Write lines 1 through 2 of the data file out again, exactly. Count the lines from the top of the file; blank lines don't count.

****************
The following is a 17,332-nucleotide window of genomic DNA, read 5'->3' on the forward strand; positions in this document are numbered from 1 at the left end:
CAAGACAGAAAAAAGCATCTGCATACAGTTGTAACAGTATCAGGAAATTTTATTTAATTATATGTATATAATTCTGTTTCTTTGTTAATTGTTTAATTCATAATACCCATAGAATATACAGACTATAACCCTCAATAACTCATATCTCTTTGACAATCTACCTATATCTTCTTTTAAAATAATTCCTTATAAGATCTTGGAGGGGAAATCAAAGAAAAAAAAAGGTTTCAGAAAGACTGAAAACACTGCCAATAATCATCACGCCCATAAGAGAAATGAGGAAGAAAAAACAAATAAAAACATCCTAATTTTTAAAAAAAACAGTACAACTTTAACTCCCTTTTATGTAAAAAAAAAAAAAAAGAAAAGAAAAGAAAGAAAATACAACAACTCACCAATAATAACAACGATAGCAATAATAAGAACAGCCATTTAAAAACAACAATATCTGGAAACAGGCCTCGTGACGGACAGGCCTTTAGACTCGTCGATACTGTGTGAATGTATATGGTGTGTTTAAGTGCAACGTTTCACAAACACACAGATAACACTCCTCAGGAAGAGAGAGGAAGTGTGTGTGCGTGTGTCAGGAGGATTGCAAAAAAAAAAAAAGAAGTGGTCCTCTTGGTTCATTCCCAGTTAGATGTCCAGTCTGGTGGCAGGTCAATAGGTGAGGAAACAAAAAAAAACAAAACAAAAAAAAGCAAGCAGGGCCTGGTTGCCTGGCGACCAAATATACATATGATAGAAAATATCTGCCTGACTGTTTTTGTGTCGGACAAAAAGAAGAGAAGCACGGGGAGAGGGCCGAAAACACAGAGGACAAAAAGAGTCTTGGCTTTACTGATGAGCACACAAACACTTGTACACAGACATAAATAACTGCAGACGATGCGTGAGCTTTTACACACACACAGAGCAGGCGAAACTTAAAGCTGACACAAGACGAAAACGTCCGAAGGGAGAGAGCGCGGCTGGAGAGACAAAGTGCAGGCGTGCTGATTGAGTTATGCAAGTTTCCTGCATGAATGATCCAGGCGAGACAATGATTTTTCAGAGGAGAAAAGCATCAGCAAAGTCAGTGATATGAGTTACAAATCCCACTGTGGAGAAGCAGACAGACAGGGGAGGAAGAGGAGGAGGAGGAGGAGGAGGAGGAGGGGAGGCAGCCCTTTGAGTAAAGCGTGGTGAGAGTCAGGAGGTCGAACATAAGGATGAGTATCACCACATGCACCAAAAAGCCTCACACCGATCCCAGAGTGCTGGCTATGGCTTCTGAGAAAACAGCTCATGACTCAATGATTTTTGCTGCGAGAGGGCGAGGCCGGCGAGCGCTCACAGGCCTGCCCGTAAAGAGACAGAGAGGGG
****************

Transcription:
The following is a 17,332-nucleotide window of genomic DNA, read 5'->3' on the forward strand; positions in this document are numbered from 1 at the left end:
CAAGACAGAAAAAAGCATCTGCATACAGTTGTAACAGTATCAGGAAATTTTATTTAATTATATGTATATAATTCTGTTTCTTTGTTAATTGTTTAATTCATAATACCCATAGAATATACAGACTATAACCCTCAATAACTCATATCTCTTTGACAATCTACCTATATCTTCTTTTAAAATAATTCCTTATAAGATCTTGGAGGGGAAATCAAAGAAAAAAAAAGGTTTCAGAAAGACTGAAAACACTGCCAATAATCATCACGCCCATAAGAGAAATGAGGAAGAAAAAACAAATAAAAACATCCTAATTTTTAAAAAAAACAGTACAACTTTAACTCCCTTTTATGTAAAAAAAAAAAAAAAGAAAAGAAAAGAAAGAAAATACAACAACTCACCAATAATAACAACGATAGCAATAATAAGAACAGCCATTTAAAAACAACAATATCTGGAAACAGGCCTCGTGACGGACAGGCCTTTAGACTCGTCGATACTGTGTGAATGTATATGGTGTGTTTAAGTGCAACGTTTCACAAACACACAGATAACACTCCTCAGGAAGAGAGAGGAAGTGTGTGTGCGTGTGTCAGGAGGATTGCAAAAAAAAAAAAAGAAGTGGTCCTCTTGGTTCATTCCCAGTTAGATGTCCAGTCTGGTGGCAGGTCAATAGGTGAGGAAACAAAAAAAAACAAAACAAAAAAAAGCAAGCAGGGCCTGGTTGCCTGGCGACCAAATATACATATGATAGAAAATATCTGCCTGACTGTTTTTGTGTCGGACAAAAAGAAGAGAAGCACGGGGAGAGGGCCGAAAACACAGAGGACAAAAAGAGTCTTGGCTTTACTGATGAGCACACAAACACTTGTACACAGACATAAATAACTGCAGACGATGCGTGAGCTTTTACACACACACAGAGCAGGCGAAACTTAAAGCTGACACAAGACGAAAACGTCCGAAGGGAGAGAGCGCGGCTGGAGAGACAAAGTGCAGGCGTGCTGATTGAGTTATGCAAGTTTCCTGCATGAATGATCCAGGCGAGACAATGATTTTTCAGAGGAGAAAAGCATCAGCAAAGTCAGTGATATGAGTTACAAATCCCACTGTGGAGAAGCAGACAGACAGGGGAGGAAGAGGAGGAGGAGGAGGAGGAGGAGGAGGGGAGGCAGCCCTTTGAGTAAAGCGTGGTGAGAGTCAGGAGGTCGAACATAAGGATGAGTATCACCACATGCACCAAAAAGCCTCACACCGATCCCAGAGTGCTGGCTATGGCTTCTGAGAAAACAGCTCATGACTCAATGATTTTTGCTGCGAGAGGGCGAGGCCGGCGAGCGCTCACAGGCCTGCCCGTAAAGAGACAGAGAGGGG